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Just because we're excited doesn't mean that we aren't scared and sometimes sad. The emotions come in waves and I've found that it's usually the small things, not the big ones, that turn me into a weepy mess.

I've been struggling with the thought that this is going to be our last Thanksgiving celebrating as a family, both immediate and extended. Between our oldest son graduating and starting his military career, and the other 4 of us being in Spain, I cannot think of when we will celebrate these very familiar November traditions again. I've been savoring each and every minute that we're together this week.

I live about 3 miles from where I grew up, and while my parents are not in that house any longer, we still gather at their home with my aunt & uncle, cousins, and sister & brother-in-law. At times there are extra folks around the table, sometimes it is relatively intimate, but we have always gathered and shared the holiday. Tomorrow, Mom & Dad's house will be loud, alive, and full of opinions and love. There will be 15 of us there, and we will eat too much and be reminded of how thankful and blessed we are.

In addition to the joy of the house full of family, Thanksgiving is a lot of fun for me because I love to cook, and I'm pretty good at it. After many years, I've learned my way around a kitchen and can make some delicious things with under-known ingredients. For example, I am making blue cheese for tomorrow's salad. Since I don't use any dairy, I use a base of cashew nuts and develop my flavor profile from ume plum vinegar, lemon juice, white miso paste, and kelp flakes. Aside from my clothing, toothbrush, cell phone, and car, I use the items in my kitchen more than anything else in my home: I have a Vitamix that is used several times daily; my mixing bowls live on top of my refrigerator for quick access; and I have a much-loved cast iron skillet in which I cook dinner most every night.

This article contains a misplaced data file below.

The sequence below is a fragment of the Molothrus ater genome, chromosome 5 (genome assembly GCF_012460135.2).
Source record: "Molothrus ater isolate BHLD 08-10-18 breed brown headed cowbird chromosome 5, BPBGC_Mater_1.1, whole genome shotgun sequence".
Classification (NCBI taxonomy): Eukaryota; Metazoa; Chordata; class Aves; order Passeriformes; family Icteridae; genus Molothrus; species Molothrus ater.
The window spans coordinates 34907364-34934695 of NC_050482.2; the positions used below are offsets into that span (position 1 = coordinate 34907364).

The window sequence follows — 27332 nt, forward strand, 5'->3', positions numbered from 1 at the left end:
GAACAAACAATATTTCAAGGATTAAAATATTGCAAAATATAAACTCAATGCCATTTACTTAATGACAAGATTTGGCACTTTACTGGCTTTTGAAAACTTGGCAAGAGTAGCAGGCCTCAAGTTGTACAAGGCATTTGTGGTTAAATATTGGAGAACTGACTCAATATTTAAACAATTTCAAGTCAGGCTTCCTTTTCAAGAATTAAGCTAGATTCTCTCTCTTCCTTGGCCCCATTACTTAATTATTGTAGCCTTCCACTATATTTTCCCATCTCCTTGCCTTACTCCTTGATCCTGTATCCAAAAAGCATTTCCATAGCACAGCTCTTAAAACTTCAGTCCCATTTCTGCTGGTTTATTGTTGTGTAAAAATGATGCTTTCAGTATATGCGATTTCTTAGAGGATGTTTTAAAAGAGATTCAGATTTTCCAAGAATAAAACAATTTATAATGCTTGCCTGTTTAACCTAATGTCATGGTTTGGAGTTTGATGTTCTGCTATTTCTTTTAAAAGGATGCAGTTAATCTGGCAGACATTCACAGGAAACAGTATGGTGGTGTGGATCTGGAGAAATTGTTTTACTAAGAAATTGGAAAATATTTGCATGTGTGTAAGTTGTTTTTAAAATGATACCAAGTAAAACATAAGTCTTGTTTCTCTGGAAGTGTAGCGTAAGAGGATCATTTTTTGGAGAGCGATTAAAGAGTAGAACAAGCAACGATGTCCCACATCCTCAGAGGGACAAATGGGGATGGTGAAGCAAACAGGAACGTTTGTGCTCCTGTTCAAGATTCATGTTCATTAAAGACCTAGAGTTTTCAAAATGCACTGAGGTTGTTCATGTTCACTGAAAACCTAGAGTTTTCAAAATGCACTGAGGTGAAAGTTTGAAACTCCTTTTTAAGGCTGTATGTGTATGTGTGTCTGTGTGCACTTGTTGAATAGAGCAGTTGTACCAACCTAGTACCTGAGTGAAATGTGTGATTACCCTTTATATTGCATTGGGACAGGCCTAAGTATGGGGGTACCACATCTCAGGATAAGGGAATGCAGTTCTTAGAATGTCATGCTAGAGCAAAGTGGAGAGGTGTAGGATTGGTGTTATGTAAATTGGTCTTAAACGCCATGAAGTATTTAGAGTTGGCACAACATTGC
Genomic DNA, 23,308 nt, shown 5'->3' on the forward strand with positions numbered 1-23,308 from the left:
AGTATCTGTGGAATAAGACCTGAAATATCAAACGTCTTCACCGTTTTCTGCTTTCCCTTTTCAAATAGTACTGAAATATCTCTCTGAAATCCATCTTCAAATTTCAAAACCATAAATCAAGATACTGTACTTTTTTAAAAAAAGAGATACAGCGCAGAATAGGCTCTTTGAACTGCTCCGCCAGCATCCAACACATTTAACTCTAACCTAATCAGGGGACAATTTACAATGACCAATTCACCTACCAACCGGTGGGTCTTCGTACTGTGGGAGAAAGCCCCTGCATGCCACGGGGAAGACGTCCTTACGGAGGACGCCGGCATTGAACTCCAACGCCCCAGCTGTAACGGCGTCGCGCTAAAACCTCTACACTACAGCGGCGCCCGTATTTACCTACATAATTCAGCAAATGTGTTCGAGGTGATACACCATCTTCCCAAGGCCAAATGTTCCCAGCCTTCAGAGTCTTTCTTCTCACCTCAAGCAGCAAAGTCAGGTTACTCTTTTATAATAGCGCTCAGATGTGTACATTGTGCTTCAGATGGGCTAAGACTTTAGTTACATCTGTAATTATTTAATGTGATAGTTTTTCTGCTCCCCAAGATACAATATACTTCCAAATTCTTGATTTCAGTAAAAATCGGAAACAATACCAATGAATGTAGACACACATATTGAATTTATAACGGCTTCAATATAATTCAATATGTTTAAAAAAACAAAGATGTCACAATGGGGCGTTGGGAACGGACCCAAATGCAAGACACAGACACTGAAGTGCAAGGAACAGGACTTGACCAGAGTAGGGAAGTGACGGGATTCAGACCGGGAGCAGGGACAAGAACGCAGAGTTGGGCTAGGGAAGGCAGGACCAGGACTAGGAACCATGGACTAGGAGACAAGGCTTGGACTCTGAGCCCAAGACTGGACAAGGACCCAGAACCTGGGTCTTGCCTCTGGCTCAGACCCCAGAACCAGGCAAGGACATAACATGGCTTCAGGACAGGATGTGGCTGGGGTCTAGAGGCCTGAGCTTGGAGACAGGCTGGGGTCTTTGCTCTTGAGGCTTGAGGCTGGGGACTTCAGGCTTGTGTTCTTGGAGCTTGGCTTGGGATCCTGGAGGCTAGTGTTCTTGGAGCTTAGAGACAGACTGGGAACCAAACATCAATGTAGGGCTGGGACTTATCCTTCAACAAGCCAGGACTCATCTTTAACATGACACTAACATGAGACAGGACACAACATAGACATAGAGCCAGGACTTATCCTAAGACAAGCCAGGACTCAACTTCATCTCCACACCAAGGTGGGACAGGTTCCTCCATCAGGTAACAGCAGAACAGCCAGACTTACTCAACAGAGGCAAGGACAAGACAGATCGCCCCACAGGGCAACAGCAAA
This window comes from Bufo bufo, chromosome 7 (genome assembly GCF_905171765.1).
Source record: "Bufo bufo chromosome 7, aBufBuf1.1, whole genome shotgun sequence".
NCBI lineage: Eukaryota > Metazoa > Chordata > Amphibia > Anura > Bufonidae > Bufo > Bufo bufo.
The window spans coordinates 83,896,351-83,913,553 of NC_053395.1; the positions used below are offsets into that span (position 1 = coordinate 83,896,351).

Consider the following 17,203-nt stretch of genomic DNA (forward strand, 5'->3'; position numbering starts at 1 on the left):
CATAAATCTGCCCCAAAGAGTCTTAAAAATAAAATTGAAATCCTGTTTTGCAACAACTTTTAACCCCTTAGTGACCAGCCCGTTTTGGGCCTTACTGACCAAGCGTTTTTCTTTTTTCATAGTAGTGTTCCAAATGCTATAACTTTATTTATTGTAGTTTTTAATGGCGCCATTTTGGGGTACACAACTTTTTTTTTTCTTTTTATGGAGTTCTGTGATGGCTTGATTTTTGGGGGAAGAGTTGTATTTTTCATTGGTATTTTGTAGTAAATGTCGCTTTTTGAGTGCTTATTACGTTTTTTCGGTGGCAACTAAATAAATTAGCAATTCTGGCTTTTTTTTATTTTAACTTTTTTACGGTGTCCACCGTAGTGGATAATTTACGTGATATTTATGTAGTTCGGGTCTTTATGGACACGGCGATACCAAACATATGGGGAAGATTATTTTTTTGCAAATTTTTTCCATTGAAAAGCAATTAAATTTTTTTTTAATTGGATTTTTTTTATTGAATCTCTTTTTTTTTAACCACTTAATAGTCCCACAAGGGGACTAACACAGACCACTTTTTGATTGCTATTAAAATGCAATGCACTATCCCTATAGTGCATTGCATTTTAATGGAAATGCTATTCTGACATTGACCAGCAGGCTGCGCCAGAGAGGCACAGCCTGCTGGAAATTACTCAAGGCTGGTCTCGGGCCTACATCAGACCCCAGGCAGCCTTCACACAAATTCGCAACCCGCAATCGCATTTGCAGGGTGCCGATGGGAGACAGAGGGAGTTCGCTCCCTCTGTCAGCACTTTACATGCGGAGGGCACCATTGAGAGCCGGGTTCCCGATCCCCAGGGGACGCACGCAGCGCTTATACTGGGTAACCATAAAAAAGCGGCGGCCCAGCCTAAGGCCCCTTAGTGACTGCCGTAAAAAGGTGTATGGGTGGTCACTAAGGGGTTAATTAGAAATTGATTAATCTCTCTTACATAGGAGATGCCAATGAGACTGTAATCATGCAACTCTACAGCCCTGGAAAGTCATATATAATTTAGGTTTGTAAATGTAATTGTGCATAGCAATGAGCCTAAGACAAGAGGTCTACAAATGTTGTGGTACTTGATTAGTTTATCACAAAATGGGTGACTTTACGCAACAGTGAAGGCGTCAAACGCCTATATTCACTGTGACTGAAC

It is the cast iron skillet that triggered tears yesterday. I've had this damn thing for close to 20 years. It is seasoned and well-worn and I know the spots that--for some reason--cook faster than others. I just cannot figure out how to get it over to Spain with me. I suppose that I could box it up and leave it with the things that I will have shipped later, but we aren't planning on sending those boxes for a few years. I don't think that I can pack it in my carry-on bag (can't you see the TSA agents seeing that on the scanner?). Maybe I'll ship a box or two of these beloved things so that life will feel more familiar.

So while I am, of course, sad that we are scattering to the winds, I am also letting go of the accustomed and that is sad too.

cast iron skillet


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